The tour route of the Vicksburg battlefield is about 16 miles, so you can drive through in about half an hour if you don’t make any stops. However, we recommend setting aside about two or three hours if you want to take a tour of Vicksburg National Military Park since there are plenty of places to stop and get out. The Siege of Vicksburg was one of the most important and decisive military actions of the US Civil War, so it’s worth taking the time to visit the stops and learn more about the battle.
Vicksburg National Military Park was established in 1899, only 36 years after the battle itself. Union General Ulysses S. Grant’s successful campaign in Mississippi had been a turning point in the war, separating the southeastern states from Texas, Louisiana, and Arkansas in the west, effectively splitting the Confederacy in half. To commemorate the victory, the military park preserved much of the battlefield just as it was during the war, including 20 miles of historic trenches and earthworks dug by Union and Confederate soldiers. The park also contains 144 emplaced cannons, including one that was confirmed to have been used during the battle, two preserved antebellum houses, and the restored Union gunboat USS Cairo, the first American ship to be sunk by a mine or torpedo. Vicksburg National Cemetery, the final resting place for over 17,000 Union soldiers, is also located in the military park. The Vicksburg cemetery holds more Civil War soldiers than any other cemetery in the country.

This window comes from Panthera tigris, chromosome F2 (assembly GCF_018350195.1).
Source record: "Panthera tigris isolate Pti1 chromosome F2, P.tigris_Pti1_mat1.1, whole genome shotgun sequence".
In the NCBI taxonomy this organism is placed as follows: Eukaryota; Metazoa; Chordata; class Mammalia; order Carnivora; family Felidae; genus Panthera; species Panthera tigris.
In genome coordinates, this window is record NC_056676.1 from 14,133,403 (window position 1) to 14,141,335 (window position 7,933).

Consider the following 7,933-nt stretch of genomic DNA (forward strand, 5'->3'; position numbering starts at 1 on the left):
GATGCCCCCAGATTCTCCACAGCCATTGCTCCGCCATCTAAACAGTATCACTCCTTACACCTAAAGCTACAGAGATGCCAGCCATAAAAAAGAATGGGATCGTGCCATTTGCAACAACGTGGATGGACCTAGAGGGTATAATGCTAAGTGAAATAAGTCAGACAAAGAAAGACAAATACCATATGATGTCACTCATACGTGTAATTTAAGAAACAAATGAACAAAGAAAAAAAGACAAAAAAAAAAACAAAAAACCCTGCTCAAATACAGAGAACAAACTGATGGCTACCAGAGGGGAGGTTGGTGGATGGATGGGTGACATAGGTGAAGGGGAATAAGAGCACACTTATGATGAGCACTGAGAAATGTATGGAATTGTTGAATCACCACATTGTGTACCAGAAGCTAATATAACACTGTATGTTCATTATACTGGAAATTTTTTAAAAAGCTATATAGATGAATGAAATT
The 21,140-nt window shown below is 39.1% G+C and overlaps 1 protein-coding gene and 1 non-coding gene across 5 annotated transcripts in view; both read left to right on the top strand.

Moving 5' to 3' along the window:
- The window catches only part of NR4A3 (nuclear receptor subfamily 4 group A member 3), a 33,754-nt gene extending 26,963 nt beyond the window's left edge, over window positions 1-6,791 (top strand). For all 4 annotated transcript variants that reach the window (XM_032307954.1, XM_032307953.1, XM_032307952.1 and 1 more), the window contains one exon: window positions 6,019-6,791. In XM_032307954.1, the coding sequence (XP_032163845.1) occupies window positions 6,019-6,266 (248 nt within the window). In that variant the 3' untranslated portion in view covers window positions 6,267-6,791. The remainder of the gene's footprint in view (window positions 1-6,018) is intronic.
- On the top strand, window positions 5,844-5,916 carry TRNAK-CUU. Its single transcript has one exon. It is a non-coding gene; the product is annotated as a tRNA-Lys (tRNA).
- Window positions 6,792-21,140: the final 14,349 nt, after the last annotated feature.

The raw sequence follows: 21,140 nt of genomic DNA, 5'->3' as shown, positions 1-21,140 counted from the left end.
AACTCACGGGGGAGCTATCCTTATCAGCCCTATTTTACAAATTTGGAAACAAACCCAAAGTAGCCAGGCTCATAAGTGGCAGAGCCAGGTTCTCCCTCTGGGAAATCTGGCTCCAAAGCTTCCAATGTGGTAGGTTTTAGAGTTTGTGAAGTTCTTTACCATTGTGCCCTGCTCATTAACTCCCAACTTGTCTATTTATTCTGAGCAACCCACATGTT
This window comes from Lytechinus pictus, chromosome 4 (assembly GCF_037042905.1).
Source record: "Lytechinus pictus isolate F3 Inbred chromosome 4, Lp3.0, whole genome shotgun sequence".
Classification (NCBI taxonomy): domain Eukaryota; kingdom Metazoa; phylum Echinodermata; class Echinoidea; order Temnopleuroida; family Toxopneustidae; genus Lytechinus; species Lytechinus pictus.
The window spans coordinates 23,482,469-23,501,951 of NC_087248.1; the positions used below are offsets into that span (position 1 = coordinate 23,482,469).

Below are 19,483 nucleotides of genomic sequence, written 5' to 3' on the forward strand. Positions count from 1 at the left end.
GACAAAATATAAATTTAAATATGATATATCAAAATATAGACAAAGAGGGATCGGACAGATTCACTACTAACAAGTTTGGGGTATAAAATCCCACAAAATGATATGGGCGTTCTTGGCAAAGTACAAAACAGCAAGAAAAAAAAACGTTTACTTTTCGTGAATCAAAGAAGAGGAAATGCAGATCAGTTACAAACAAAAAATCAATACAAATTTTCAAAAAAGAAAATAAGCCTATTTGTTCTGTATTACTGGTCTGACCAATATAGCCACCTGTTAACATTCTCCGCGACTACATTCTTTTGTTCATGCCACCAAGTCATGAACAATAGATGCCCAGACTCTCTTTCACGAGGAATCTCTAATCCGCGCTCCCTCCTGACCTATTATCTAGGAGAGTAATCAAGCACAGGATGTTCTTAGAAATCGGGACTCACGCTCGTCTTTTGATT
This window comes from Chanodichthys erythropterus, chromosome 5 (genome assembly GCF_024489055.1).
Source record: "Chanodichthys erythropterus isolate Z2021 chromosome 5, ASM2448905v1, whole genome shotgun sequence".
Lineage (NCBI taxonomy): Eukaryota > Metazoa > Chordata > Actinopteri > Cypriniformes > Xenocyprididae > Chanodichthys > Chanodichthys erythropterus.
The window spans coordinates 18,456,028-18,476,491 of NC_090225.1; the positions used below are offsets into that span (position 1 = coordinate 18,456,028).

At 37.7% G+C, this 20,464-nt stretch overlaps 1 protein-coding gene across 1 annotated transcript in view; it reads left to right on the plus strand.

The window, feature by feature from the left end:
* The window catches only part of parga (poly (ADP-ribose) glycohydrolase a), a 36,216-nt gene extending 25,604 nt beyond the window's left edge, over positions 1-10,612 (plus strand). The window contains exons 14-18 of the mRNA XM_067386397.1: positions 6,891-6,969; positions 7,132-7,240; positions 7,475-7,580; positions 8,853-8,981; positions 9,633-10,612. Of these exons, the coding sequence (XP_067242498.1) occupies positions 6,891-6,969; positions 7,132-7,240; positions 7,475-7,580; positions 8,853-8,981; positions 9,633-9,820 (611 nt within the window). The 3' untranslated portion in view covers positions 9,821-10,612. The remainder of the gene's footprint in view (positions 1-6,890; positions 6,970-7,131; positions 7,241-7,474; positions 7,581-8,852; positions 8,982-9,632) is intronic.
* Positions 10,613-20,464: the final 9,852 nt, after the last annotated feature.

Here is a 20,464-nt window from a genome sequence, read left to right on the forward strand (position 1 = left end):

To learn more about the Siege of Vicksburg, we recommend checking out our Vicksburg Battlefield Self-Guided Driving Tour on the Action Tour Guide app. More prolific travelers might also be interested in signing up for Action+ and gaining access to over 100 tours for a single yearly price.